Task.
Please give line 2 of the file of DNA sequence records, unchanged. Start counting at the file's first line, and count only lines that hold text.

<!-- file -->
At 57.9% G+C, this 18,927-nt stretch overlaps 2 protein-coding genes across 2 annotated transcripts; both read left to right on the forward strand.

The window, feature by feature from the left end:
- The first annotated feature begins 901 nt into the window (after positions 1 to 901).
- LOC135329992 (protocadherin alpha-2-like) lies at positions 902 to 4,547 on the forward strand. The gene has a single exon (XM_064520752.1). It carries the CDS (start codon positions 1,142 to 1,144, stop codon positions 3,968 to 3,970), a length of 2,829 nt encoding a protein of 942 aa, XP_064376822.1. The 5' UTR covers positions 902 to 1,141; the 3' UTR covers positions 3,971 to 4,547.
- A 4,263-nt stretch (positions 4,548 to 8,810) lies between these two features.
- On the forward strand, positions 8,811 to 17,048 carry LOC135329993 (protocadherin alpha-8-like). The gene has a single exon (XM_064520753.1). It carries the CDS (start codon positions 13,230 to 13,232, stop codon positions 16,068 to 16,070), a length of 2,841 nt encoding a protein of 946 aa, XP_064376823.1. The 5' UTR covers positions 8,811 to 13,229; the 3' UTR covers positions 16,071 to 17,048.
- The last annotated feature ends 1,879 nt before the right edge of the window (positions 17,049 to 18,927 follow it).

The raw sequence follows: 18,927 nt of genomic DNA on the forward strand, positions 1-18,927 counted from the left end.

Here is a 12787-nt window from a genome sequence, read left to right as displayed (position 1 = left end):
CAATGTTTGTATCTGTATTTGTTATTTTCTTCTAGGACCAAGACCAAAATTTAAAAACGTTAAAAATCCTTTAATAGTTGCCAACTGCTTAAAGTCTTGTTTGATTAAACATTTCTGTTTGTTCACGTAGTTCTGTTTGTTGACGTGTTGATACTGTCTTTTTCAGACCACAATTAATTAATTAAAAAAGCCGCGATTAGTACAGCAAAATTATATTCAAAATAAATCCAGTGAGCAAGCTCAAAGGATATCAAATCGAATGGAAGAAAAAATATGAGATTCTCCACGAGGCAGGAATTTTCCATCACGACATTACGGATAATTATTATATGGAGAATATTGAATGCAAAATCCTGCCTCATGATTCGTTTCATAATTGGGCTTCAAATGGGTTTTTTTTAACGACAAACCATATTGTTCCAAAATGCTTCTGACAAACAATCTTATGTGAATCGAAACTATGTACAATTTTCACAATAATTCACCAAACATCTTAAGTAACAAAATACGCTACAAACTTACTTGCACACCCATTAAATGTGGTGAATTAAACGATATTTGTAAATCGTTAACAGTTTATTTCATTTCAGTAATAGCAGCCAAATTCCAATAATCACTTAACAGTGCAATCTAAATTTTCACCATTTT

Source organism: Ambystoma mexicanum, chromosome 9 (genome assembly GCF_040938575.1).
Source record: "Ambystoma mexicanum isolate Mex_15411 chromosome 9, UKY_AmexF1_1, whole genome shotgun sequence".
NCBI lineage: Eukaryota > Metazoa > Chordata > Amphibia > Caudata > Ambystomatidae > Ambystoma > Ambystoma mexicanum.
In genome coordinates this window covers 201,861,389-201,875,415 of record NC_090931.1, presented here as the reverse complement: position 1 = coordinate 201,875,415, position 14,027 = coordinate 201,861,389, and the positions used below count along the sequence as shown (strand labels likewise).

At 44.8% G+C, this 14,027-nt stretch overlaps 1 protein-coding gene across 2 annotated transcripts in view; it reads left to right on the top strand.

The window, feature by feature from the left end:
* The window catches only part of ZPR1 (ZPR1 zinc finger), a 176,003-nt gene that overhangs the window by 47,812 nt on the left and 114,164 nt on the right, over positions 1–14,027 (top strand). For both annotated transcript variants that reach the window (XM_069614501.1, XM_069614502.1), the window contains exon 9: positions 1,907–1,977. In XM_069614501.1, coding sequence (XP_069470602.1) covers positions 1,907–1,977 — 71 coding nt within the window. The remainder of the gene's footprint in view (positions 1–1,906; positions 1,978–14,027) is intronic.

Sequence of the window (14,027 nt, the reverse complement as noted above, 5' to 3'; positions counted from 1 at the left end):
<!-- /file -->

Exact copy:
The window, feature by feature from the left end: